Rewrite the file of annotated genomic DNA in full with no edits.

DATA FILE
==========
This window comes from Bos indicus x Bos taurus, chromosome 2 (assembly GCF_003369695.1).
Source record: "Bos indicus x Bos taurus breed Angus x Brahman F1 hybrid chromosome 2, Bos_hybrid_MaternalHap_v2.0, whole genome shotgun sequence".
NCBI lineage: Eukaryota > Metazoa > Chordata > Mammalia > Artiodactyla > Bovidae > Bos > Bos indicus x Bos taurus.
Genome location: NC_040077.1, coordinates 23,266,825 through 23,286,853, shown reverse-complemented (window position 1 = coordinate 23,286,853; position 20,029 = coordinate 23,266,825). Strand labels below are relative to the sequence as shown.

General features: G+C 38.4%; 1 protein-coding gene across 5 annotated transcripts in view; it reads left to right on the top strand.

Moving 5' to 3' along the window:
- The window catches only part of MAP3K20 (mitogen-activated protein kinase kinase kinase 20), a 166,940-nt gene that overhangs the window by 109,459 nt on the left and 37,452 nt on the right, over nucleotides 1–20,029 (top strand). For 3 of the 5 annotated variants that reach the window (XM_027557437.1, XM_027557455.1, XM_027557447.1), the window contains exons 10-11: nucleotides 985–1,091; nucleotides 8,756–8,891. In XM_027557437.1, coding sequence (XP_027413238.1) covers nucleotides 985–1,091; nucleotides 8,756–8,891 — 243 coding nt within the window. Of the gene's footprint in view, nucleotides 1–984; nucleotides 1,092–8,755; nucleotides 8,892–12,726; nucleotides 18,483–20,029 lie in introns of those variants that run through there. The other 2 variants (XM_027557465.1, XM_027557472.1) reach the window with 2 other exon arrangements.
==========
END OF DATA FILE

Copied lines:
This window comes from Bos indicus x Bos taurus, chromosome 2 (assembly GCF_003369695.1).
Source record: "Bos indicus x Bos taurus breed Angus x Brahman F1 hybrid chromosome 2, Bos_hybrid_MaternalHap_v2.0, whole genome shotgun sequence".
NCBI lineage: Eukaryota > Metazoa > Chordata > Mammalia > Artiodactyla > Bovidae > Bos > Bos indicus x Bos taurus.
Genome location: NC_040077.1, coordinates 23,266,825 through 23,286,853, shown reverse-complemented (window position 1 = coordinate 23,286,853; position 20,029 = coordinate 23,266,825). Strand labels below are relative to the sequence as shown.

General features: G+C 38.4%; 1 protein-coding gene across 5 annotated transcripts in view; it reads left to right on the top strand.

Moving 5' to 3' along the window:
- The window catches only part of MAP3K20 (mitogen-activated protein kinase kinase kinase 20), a 166,940-nt gene that overhangs the window by 109,459 nt on the left and 37,452 nt on the right, over nucleotides 1–20,029 (top strand). For 3 of the 5 annotated variants that reach the window (XM_027557437.1, XM_027557455.1, XM_027557447.1), the window contains exons 10-11: nucleotides 985–1,091; nucleotides 8,756–8,891. In XM_027557437.1, coding sequence (XP_027413238.1) covers nucleotides 985–1,091; nucleotides 8,756–8,891 — 243 coding nt within the window. Of the gene's footprint in view, nucleotides 1–984; nucleotides 1,092–8,755; nucleotides 8,892–12,726; nucleotides 18,483–20,029 lie in introns of those variants that run through there. The other 2 variants (XM_027557465.1, XM_027557472.1) reach the window with 2 other exon arrangements.